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Publication numberUS8045418 B2
Publication typeGrant
Application numberUS 11/727,138
Publication dateOct 25, 2011
Filing dateMar 23, 2007
Priority dateMar 29, 2006
Also published asUS20070233321
Publication number11727138, 727138, US 8045418 B2, US 8045418B2, US-B2-8045418, US8045418 B2, US8045418B2
InventorsKaoru Suzuki
Original AssigneeKabushiki Kaisha Toshiba
Export CitationBiBTeX, EndNote, RefMan
External Links: USPTO, USPTO Assignment, Espacenet
Position detecting device, autonomous mobile device, method, and computer program product
US 8045418 B2
Abstract
A device includes a visual-feature detecting unit that detects a visual feature of a sound source based on an image and visual information thereof and outputs visually localizing information indicative of at least a direction thereof, an auditory-feature detecting unit that detects an auditory feature of the sound source based on a sound and auditory information of the sound source and outputs auditorily localizing information indicative of at least the direction thereof, and a sound-source detecting unit that detects a position of the sound source based on the visually localizing information and the auditorily localizing information.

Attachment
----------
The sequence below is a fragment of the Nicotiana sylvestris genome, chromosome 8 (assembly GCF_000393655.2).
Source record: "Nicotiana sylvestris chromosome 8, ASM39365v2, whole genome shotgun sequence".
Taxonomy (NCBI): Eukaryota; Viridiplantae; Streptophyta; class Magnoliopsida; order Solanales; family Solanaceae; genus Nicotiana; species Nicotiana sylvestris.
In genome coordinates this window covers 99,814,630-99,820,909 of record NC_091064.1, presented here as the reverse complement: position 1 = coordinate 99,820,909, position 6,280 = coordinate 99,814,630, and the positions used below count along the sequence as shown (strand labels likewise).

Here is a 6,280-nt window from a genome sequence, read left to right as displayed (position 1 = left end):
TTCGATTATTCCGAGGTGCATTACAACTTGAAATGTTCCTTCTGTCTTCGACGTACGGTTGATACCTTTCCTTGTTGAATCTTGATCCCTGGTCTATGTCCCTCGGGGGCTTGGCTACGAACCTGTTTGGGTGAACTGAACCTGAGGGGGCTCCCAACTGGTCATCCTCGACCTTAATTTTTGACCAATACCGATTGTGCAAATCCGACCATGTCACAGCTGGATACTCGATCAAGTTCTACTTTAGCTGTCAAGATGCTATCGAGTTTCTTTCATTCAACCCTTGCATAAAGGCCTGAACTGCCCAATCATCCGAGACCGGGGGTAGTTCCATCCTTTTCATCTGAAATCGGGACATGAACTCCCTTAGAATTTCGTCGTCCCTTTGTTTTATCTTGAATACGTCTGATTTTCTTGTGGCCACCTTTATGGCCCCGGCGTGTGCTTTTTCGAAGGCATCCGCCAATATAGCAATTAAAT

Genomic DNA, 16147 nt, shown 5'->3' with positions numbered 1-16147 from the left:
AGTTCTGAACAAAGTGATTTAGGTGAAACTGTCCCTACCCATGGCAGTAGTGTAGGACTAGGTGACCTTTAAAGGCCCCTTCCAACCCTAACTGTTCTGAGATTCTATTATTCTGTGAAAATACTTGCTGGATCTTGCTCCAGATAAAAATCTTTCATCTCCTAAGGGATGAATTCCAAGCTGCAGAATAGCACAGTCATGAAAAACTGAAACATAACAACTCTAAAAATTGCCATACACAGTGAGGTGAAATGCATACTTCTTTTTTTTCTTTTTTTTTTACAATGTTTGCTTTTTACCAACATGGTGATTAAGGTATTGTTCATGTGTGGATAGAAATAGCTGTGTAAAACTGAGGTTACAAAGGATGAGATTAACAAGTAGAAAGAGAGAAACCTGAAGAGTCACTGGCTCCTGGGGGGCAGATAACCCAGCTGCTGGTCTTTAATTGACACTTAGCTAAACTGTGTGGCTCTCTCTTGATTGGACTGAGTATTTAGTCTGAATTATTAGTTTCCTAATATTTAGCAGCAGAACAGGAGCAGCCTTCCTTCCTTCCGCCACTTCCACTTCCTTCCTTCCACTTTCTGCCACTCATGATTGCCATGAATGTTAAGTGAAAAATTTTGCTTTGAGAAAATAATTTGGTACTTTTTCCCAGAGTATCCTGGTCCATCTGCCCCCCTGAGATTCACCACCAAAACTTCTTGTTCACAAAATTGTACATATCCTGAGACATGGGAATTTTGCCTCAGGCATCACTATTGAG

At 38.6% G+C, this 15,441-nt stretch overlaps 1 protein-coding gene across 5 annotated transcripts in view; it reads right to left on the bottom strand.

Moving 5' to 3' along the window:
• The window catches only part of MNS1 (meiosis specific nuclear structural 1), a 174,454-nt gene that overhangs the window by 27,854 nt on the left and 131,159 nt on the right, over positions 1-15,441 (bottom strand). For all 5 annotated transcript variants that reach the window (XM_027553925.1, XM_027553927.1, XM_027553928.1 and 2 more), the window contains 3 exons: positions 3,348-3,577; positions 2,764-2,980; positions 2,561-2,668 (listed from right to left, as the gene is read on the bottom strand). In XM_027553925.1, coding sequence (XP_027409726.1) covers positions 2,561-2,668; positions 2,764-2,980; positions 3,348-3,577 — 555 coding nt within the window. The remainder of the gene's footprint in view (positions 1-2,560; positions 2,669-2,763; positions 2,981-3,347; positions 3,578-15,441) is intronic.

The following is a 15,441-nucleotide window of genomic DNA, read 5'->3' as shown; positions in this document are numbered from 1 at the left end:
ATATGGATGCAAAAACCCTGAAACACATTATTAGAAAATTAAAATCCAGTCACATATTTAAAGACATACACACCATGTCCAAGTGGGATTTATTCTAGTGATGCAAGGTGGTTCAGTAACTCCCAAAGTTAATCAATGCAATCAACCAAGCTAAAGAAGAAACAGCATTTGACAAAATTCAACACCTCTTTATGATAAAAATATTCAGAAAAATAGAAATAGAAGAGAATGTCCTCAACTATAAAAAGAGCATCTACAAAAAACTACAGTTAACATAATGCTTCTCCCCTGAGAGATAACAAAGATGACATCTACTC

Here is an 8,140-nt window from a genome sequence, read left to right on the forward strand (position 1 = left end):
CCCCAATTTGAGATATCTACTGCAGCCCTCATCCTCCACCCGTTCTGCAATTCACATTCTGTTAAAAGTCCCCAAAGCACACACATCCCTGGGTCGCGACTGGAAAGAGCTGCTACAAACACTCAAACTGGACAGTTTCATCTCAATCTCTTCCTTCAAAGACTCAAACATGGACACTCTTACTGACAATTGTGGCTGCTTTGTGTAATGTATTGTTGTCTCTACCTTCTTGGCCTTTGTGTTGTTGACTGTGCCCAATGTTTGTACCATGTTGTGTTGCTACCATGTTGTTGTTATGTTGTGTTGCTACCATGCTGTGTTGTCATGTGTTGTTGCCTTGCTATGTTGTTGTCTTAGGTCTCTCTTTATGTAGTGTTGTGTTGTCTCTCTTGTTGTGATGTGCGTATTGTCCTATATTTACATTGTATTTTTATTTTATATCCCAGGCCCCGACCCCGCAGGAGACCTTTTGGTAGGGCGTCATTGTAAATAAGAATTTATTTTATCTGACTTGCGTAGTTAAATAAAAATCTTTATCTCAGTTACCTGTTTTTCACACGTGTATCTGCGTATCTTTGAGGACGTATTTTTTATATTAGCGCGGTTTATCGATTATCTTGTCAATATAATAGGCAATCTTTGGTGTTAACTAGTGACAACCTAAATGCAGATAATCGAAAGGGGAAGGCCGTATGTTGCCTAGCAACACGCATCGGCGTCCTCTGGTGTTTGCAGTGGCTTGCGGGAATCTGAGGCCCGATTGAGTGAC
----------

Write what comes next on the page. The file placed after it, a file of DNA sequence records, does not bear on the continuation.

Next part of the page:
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Claims(16)
1. A position detecting device comprising:
a storage unit that stores therein sound source information including:
identification information assigned to each sound source that can be visually and auditorily identified,
image processing information including an image processing procedure for visually identifying sound sources and visual feature information indicative of visual features of the sound sources,
sound processing information including a sound processing procedure for auditorily identifying the sound sources and auditory feature information indicative of auditory features of the sound sources, and
a plurality of pieces of detection strategy information indicative of which one or both of the image processing information and the sound processing information is to be used to detect the sound sources;
an image acquiring unit that acquires an image of the sound sources;
a sound collecting unit that collects sound produced by the sound sources;
a visual-feature detecting unit that detects a visual feature of a sound source by performing the image processing procedure based on the image acquired by the image acquiring unit and the image processing information, detects a first position of the sound source from the visual feature, and outputs visually localizing information indicative of the first position of the sound source;